Finding Your Calling
Where do you find joy and meaning?
Posted December 17, 2016
Having a calling, something worth living for, can make us happier and healthier, even protect against cardiovascular disease (Shirai et al., 2009). Psychologist Martin Seligman describes the sense of calling in Flourish (2011), I write about it in Your Personal Renaissance (2008), and two scales have been developed to measure it, the Jobs, Careers, and Calling scale (Wrzesniewski, McCauley, Rozin, & Schwartz, 1997) and the Vocation Identity Questionnaire (Dreher, Holloway, & Schoenfelder, 2007).
For Reverend Nicole Lamarche of San Jose, California, finding her calling took her on a remarkable path. She grew up in Eastern Washington as a member of the United Church of Christ, then went to college at the University of Arizona, majoring in International Relations and experiencing a deep spiritual awakening.
Wondering how to use her gifts to make a difference, she spent a year as a substitute teacher in English as a Second Language for fifth, sixth, and seventh graders. Then, feeling called to the ministry, she applied to the Pacific School of Religion at the Graduate Theological Union in Berkeley. After the terrorist attacks in September 2001, she experienced her “first political awakening,” beginning to learn about organizing, read the works of global thinkers, and work for social change.
After working part time in a coffee shop to support her education, she surprised her friends by entering the Miss California pageant, becoming Miss California 2003. She won a year’s lease on a shiny black Mustang and spent the next semester traveling around the state, appearing at parades and conventions and speaking to veterans, at-risk youth, and the children’s miracle network. That year she also ranked among the top five finalists in the Miss America pageant. Best of all, she won a scholarship to support her ministerial education.
After earning her Master’s in Divinity, she moved to Massachusetts to serve as minister in two churches, then returned to California to found the Silicon Valley Progressive Faith Community in 2014. “I have spent my whole life in United Church of Christ churches,” she says, “and being a part of these faith communities has formed me and allowed me to become more loving, more connected to the Sacred and to see myself as part of a collective, related to all of creation.”
Church, she says, has always “been a place where I could discern my gifts and how they could contribute to the whole, a place to heal and to belong.” In this new faith community, she wants to “reach new people and to be engaged in spiritual innovation at the heart of technological innovation.”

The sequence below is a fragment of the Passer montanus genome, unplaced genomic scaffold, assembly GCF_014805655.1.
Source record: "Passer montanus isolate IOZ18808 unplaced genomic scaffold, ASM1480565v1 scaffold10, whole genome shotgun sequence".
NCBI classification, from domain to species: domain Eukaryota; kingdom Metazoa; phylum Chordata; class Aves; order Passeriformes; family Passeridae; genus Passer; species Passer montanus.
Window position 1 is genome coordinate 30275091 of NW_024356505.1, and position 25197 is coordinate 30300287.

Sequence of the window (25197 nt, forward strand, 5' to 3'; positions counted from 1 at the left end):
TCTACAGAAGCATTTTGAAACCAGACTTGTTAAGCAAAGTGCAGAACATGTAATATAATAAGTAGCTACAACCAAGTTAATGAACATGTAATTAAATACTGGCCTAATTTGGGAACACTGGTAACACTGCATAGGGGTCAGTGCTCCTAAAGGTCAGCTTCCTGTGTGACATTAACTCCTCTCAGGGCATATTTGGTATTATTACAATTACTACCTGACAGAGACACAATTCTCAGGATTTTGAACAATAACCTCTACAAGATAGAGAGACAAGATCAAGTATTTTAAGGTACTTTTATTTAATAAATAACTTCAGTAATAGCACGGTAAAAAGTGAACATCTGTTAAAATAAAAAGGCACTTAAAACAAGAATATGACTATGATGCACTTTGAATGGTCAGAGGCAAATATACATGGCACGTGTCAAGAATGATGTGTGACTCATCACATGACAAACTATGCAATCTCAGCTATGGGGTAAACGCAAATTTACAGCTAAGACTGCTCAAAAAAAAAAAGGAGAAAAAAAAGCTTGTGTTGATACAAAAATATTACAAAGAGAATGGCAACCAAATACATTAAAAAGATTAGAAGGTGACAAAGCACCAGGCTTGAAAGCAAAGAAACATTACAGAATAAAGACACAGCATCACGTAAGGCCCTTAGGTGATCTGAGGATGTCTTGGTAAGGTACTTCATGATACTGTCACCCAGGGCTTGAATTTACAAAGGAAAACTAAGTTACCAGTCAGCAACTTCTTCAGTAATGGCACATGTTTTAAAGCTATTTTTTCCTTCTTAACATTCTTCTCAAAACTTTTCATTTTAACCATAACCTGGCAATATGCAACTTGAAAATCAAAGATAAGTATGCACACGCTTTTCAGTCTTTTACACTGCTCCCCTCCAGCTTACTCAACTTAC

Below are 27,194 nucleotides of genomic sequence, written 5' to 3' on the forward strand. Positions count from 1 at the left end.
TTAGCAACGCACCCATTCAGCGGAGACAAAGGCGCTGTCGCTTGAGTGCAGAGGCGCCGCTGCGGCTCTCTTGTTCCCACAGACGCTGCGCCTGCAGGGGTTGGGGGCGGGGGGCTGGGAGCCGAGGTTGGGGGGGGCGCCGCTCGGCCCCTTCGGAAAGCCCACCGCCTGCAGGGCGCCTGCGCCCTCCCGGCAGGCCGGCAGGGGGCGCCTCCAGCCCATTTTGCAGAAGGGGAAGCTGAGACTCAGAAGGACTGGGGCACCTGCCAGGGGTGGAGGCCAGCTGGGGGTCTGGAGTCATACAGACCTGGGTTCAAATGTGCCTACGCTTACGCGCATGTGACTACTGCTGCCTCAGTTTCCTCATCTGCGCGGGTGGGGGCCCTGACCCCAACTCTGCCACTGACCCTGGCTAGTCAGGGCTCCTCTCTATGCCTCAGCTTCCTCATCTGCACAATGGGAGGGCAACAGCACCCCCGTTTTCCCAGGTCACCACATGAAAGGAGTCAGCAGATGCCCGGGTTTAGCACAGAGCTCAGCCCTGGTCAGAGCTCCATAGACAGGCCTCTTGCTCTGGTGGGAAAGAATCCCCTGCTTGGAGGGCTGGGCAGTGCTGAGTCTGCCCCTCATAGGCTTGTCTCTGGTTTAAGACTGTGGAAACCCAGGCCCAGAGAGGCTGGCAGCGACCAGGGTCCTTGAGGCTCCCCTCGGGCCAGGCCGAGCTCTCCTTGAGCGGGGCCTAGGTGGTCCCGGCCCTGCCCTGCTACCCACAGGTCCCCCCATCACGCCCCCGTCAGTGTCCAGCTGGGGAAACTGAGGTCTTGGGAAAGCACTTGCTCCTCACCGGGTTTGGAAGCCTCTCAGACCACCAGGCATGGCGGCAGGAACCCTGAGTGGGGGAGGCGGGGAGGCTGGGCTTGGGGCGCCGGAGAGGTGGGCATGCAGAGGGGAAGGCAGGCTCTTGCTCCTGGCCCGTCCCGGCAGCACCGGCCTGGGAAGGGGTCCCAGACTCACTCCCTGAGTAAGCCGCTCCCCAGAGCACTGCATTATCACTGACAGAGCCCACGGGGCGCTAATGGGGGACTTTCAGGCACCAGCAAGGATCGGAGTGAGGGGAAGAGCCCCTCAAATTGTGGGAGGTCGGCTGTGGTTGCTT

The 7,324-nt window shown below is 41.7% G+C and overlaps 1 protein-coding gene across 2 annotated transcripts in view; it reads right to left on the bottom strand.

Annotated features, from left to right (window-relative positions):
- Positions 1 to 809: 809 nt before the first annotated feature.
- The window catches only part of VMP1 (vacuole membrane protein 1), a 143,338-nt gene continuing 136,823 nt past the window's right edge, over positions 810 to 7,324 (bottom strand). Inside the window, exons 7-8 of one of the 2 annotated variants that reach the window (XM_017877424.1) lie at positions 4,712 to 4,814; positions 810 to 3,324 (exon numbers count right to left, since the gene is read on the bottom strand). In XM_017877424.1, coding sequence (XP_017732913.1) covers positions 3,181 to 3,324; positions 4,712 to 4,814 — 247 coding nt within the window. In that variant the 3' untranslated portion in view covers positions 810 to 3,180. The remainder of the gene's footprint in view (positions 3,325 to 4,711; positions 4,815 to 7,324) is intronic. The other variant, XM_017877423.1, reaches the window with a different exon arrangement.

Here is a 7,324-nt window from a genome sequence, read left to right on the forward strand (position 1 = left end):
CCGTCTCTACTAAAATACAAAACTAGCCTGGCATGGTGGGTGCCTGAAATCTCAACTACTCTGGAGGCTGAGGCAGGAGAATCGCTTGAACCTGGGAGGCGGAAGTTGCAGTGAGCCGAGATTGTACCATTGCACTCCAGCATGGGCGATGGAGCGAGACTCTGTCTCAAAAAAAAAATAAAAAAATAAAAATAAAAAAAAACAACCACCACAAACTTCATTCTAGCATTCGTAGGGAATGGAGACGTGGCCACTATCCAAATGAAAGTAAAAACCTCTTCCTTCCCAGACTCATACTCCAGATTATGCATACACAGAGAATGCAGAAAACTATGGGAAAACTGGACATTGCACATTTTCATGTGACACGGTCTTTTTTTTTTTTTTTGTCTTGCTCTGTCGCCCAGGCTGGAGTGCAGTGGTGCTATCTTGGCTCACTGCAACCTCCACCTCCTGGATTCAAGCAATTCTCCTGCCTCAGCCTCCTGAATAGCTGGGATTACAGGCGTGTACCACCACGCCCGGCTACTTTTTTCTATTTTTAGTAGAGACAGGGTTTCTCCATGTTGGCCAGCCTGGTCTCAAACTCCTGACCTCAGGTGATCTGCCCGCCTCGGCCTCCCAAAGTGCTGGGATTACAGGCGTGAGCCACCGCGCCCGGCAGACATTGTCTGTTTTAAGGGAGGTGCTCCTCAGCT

Dedicated to “personal and social transformation,” church members work together to make a difference in these challenging times. “We have been involved in efforts to reform immigration, reform gun legislation and the movement for Black Lives in San Jose through People Acting in Community Together,” Nicole explains. Church members have also worked to ban fracking in Monterey County, stop oil trains in Santa Clara County, clean up Coyote Creek, and make lunches for the homeless. “All of it is needed,” she says.
That is Reverend Nicole Lamarche’s journey—with all the different steps on the path leading to her calling.
What is your journey? Where do you find joy and meaning and where are you headed now? For every season in life offers new possibilities to discover your calling. As Nicole maintains, “I give thanks for all of the ways that the Divine guides us and lures, like a gentle whisper to follow our joy or the avenues where who we are and the gifts we were given can be a blessing to the whole.”
Dreher, D. E. (2008). Your Personal Renaissance: 12 Steps to Finding Your True Calling. New York, NY: Da Capo.
Dreher, D.E., Holloway, K., & Schoenfelder, E. (2007). The Vocation Identity Questionnaire: Measuring the sense of calling, RSSSR, 18, 99-120.
Lamarche, N. Personal communication, November and December, 2016. For more information about Nicole Lamarche and her ministry, see http://siliconvalleyprogressivefaith.org/
Seligman, M. E. P. (2011). Flourish. New York, NY: Free Press.
Shirai, K., Iso, H., Ohira, T., Ikeda, A., Noda, H., Honjo, K., et al. (2009). Perceived level of life enjoyment and risks of cardiovascular disease incidence and mortality: The Japan public health center-based study. Circulation, 120, 956-963.
Wrzesniewski, A., McCauley, C., Rozin, P., & Schwartz, B. (1997) Jobs, careers, and calling: People’s relations to their work. Journal of Research in Personality, 31, 21-33.
Diane Dreher is a best-selling author, positive psychology coach, and professor at Santa Clara University. Her latest book is Your Personal Renaissance: 12 Steps to Finding Your Life’s True Calling.
Visit her web sites at http://www.northstarpersonalcoaching.com/